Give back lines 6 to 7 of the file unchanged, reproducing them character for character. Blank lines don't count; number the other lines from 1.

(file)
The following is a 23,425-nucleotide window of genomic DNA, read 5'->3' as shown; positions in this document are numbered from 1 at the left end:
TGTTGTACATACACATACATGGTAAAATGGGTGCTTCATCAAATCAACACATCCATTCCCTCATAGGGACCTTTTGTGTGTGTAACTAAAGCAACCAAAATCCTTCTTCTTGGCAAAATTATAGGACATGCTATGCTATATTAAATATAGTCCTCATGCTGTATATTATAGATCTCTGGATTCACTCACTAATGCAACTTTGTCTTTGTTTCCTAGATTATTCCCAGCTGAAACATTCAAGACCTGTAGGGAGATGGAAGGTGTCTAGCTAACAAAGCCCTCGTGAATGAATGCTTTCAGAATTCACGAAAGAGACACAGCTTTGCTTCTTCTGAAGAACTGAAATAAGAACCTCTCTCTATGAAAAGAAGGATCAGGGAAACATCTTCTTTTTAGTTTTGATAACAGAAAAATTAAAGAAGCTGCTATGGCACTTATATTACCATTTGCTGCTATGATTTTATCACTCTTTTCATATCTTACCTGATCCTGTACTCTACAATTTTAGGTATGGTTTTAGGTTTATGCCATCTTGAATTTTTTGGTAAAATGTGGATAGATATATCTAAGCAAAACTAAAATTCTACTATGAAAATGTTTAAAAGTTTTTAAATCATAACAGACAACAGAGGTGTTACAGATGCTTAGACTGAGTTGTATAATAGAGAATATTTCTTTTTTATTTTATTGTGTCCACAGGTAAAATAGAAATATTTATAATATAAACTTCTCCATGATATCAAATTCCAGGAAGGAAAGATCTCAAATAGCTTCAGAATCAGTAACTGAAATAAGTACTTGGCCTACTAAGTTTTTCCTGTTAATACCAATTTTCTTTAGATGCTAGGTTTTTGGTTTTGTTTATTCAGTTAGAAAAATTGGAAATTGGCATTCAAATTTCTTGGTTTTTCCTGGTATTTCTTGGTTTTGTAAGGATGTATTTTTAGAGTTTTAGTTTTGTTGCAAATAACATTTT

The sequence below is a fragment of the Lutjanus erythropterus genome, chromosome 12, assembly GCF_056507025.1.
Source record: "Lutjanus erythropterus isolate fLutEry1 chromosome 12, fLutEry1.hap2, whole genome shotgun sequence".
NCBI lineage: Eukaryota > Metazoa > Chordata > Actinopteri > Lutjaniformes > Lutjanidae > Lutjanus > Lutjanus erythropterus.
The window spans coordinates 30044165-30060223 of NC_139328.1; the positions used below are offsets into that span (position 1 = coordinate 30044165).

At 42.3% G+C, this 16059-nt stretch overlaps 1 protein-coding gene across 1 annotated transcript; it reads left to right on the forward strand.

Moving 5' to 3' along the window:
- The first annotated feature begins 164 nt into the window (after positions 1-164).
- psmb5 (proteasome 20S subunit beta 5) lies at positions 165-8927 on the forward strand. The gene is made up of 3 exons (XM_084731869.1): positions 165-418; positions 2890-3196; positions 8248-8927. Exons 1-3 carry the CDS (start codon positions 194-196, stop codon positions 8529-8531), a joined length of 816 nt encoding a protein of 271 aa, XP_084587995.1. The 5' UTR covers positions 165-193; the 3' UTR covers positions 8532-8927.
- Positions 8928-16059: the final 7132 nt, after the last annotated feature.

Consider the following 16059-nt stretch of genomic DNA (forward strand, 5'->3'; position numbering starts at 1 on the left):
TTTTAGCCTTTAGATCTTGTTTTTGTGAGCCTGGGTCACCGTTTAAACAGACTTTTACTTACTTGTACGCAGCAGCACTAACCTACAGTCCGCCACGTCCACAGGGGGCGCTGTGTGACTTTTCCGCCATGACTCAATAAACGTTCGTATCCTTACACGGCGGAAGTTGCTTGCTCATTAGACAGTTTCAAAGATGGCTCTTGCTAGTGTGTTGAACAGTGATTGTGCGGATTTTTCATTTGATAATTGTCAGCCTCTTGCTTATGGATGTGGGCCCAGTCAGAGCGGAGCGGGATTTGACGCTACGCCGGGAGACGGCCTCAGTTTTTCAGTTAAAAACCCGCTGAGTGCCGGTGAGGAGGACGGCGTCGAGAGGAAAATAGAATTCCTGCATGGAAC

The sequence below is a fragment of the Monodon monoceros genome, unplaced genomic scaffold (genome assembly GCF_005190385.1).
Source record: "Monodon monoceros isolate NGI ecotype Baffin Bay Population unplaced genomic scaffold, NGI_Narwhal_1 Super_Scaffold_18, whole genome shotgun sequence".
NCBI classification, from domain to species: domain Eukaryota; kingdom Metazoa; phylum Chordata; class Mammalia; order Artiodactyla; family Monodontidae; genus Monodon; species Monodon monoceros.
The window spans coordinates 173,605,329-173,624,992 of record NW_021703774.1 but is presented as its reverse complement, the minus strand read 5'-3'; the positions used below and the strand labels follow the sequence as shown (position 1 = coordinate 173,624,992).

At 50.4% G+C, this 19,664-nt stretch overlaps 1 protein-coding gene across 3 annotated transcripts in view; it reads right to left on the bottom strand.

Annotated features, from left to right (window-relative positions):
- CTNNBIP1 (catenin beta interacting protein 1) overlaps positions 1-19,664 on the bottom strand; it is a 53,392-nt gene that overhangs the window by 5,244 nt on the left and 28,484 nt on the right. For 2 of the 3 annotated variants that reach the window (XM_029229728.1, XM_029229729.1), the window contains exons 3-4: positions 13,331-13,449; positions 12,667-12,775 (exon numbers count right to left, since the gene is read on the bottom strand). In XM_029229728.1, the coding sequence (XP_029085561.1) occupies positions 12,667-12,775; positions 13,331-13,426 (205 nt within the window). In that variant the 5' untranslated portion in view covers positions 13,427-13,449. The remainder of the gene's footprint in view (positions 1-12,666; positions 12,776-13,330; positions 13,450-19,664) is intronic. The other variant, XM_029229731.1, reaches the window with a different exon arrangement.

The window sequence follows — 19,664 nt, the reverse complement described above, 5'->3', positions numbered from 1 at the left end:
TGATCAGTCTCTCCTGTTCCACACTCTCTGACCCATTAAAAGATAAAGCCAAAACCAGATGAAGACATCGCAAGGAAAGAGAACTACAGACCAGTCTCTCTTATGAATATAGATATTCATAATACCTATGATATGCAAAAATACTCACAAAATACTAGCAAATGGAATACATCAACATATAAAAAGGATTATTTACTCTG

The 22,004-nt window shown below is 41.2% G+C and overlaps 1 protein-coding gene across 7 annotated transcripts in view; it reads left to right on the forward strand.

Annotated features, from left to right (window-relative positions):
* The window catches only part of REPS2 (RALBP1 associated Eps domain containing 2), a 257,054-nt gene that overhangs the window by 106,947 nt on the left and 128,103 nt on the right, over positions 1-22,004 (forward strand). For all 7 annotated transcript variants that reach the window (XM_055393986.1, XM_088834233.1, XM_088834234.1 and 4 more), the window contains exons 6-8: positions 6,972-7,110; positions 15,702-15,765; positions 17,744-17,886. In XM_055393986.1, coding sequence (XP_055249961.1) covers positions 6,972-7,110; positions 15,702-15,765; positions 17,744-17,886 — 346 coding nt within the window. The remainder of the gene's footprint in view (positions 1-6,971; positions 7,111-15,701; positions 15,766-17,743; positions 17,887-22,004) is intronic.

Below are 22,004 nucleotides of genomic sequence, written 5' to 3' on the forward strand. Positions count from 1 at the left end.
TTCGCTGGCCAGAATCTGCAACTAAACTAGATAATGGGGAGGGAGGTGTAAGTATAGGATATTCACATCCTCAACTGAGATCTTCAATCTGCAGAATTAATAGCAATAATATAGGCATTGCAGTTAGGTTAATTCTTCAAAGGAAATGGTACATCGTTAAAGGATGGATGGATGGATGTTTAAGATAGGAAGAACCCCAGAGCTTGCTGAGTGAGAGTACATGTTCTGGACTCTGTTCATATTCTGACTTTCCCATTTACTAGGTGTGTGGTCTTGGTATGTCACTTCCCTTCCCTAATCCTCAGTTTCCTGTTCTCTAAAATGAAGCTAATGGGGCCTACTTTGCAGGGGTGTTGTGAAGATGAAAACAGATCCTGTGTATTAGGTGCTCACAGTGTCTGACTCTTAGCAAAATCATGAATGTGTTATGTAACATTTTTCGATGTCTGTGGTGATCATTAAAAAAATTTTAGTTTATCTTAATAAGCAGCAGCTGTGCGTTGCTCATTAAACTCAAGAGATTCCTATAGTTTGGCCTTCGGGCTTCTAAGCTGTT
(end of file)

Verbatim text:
The window spans coordinates 30044165-30060223 of NC_139328.1; the positions used below are offsets into that span (position 1 = coordinate 30044165).

At 42.3% G+C, this 16059-nt stretch overlaps 1 protein-coding gene across 1 annotated transcript; it reads left to right on the forward strand.